Offshore firm could not bring profits out, had to reinvest in same country, says Zahid on Pandora Papers’ leak

Datuk Seri Ahmad Zahid Hamidi was among a number of high-profile politicians and former ministers named in the report. — Picture by Ahmad Zamzahuri
Datuk Seri Ahmad Zahid Hamidi was among a number of high-profile politicians and former ministers named in the report. — Picture by Ahmad Zamzahuri

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KUALA LUMPUR, Oct 4 — Umno President Datuk Seri Ahmad Zahid Hamidi today responded to allegations in the Pandora Papers’ leak which tied him to an offshore firm in the British Virgin Islands saying the profits could not be reinvested in Malaysia.

He said that the country the company was publicly listed in allowed for an Institutional Placement Programme (IPP) but the dividends had gone to the shareholders and all profits had to go to reinvesting in the said country.

Ahmad Zahid was answering a question from Jelutong MP RSN Rayer as to revelations in the Pandora Papers that Ahmad Zahid had overseas investments that were unaccounted for.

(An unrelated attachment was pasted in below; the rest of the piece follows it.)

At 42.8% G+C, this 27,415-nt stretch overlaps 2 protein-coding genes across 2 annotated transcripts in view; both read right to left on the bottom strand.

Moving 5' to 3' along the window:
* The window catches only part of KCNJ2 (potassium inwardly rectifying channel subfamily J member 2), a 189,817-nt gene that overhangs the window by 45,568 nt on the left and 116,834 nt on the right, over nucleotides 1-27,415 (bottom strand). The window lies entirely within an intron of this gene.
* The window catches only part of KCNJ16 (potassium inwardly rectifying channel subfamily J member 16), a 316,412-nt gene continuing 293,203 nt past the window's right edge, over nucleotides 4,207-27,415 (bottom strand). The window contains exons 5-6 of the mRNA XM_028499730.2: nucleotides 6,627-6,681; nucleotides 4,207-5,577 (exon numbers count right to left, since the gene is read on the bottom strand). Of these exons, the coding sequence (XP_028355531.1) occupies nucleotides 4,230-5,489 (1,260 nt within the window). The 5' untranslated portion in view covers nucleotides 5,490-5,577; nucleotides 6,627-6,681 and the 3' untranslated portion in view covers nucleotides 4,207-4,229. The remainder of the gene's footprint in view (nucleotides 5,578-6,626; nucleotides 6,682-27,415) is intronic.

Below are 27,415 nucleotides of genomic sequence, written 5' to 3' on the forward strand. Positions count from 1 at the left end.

“When I was the CEO of this company in a big country they allowed concessions for it to go public with an IPP. The profits could not be brought into Malaysia and had to be reinvested back in the said country.

“Since it’s publicly listed the dividends went to the shareholders. This company however does not exist anymore,” he said in the Dewan Rakyat today.

Ahmad Zahid was among a number of high-profile politicians and former ministers named in the report.

According to Malaysiakini, Ahmad Zahid was the director of a firm called Breedon Limited in the British Virgin Islands.

Breedon was incorporated in September 1996 with Ahmad Zahid and the company’s name was changed to Rising Resources (BVI) Limited in November the same year.

The Pandora Papers are the biggest leaked offshore data in history with documents coming from offshore service providers operating in Anguilla, Belize, Singapore, Switzerland, Panama, Barbados, Cyprus, Dubai, the Bahamas, the British Virgin Islands, Seychelles and Vietnam.

The files were leaked to the International Consortium of Investigative Journalists or ICIJ, which has not revealed its source.

The ICIJ gave 600 journalists around the world remote access to the leaked data.

Former finance minister and financial guru Tun Daim Zainuddin were one of those exposed by the report for having his two sons Muhammed Amir Zainuddin Daim and Muhammed Amin Zainuddin Daim named owners of a British Virgin Islands (BVI) firm Newton Invest & Finance Limited (BVI) in 2007 when they were nine and 12 respectively.

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